Now which of those two would you say is a wiser man - is it the man who says "oh who cares for a bit of smoke and a bit of fire" or is it the man who is afraid and says "if we don't do something fast we are going to be crushed and burned to death". Well I put it to you my dearly beloved that every wise person can understand that the sensible one is the second one, to realise what it means to be in a burning house is the start of getting out of it, If you don't even know you are in the burning house, and don't know the dangers of the burning house then you are likely to perish in it. But if you do realise the dangers of being in a burning place then at least there is some hope of trying to get out. So it is with God's moral law. The way in which God takes people out of their danger, it's to show them the danger and to bring it so mightily home to their consciences that they tremble. And they are afraid and they cry to God for mercy, like the Philippian jailor. He is standing trembling, "What must I do", he said, "to be saved". Like those on the day of Penticost when Peter was preaching "What must we do...". You see their consciences were pricked with the sense of guilt.

I believe this is what Paul had when he was on the road to Damascus even before he saw the glory of Christ in Acts Chapter 9 where his conversion is recorded. Jesus said to Paul on the road to Damascus: "Saul, Saul, why are you persecuting me? It is hard for thee to kick against the pricks". And those pricks were his conscience. God was beginning to deal with him through the law. Surely that is what is meant there. God is beginning to convince him of his dangerous condition before he actually found Christ, and that's what Paul means I believe in verse 19, that it was through the law as a school master, convincing him, convicting him, that Paul came to be dead to the law.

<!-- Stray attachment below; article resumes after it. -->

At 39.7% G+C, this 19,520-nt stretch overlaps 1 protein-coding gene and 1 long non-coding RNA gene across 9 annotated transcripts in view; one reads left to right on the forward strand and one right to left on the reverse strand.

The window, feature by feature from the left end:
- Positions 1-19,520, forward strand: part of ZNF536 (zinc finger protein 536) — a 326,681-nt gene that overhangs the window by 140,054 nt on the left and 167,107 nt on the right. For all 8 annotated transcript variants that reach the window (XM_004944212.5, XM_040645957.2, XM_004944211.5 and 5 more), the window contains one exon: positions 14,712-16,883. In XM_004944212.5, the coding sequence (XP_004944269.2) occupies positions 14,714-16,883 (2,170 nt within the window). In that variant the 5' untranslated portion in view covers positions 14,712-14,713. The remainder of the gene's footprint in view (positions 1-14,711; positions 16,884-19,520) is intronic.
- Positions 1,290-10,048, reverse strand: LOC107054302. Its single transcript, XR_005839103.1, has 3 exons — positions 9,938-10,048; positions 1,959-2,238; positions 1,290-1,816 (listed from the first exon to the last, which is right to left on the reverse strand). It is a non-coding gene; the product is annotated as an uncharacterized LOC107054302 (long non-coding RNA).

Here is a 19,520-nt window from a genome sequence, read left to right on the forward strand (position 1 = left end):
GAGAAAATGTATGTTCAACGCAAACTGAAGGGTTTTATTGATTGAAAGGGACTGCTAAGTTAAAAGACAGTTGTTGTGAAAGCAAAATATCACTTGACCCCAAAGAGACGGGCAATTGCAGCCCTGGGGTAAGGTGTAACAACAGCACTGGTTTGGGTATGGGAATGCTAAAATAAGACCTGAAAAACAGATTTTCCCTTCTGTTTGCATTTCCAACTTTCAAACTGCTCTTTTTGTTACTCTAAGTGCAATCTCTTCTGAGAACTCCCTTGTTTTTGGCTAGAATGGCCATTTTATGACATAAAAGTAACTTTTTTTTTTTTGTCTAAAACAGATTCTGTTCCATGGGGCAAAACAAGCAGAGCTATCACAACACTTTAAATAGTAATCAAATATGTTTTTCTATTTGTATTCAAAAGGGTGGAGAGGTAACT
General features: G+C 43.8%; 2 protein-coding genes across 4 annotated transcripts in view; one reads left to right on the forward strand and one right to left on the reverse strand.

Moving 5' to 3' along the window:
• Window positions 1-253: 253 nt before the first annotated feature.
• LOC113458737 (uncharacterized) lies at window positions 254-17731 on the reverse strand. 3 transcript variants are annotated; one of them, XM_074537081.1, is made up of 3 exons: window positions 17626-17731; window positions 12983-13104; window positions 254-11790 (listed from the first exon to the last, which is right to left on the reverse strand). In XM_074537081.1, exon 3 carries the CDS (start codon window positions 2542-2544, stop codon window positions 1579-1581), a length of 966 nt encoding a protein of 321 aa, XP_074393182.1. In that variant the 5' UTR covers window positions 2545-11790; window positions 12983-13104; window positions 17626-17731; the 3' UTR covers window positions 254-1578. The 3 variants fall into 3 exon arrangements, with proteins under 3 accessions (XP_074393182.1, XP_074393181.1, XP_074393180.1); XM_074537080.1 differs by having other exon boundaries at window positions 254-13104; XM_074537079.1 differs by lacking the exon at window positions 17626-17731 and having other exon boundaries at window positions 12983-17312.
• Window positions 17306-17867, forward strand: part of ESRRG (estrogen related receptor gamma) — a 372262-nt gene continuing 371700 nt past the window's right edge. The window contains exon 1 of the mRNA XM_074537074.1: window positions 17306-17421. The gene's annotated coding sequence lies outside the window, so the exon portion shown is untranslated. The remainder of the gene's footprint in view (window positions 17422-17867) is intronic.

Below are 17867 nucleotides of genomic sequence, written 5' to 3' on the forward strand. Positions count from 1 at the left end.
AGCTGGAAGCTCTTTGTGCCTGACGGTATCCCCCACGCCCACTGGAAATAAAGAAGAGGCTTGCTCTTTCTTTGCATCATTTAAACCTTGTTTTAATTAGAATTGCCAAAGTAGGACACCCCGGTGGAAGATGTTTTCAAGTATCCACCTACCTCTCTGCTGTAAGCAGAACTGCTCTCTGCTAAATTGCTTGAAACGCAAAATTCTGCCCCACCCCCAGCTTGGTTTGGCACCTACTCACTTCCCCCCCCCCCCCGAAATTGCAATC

Now what does it mean to be dead to the Law? Well thankfully Paul himself gives us an illustration of what it means to be dead to the law. It's a very interesting illustration, you might say a rather unexpected one, and I'm going to turn to it but I'll summarise it for you and give you the reference. You can study it at your leisure if you wish, I hope you will. It is to be found at the beginning of Romans Chapter 7.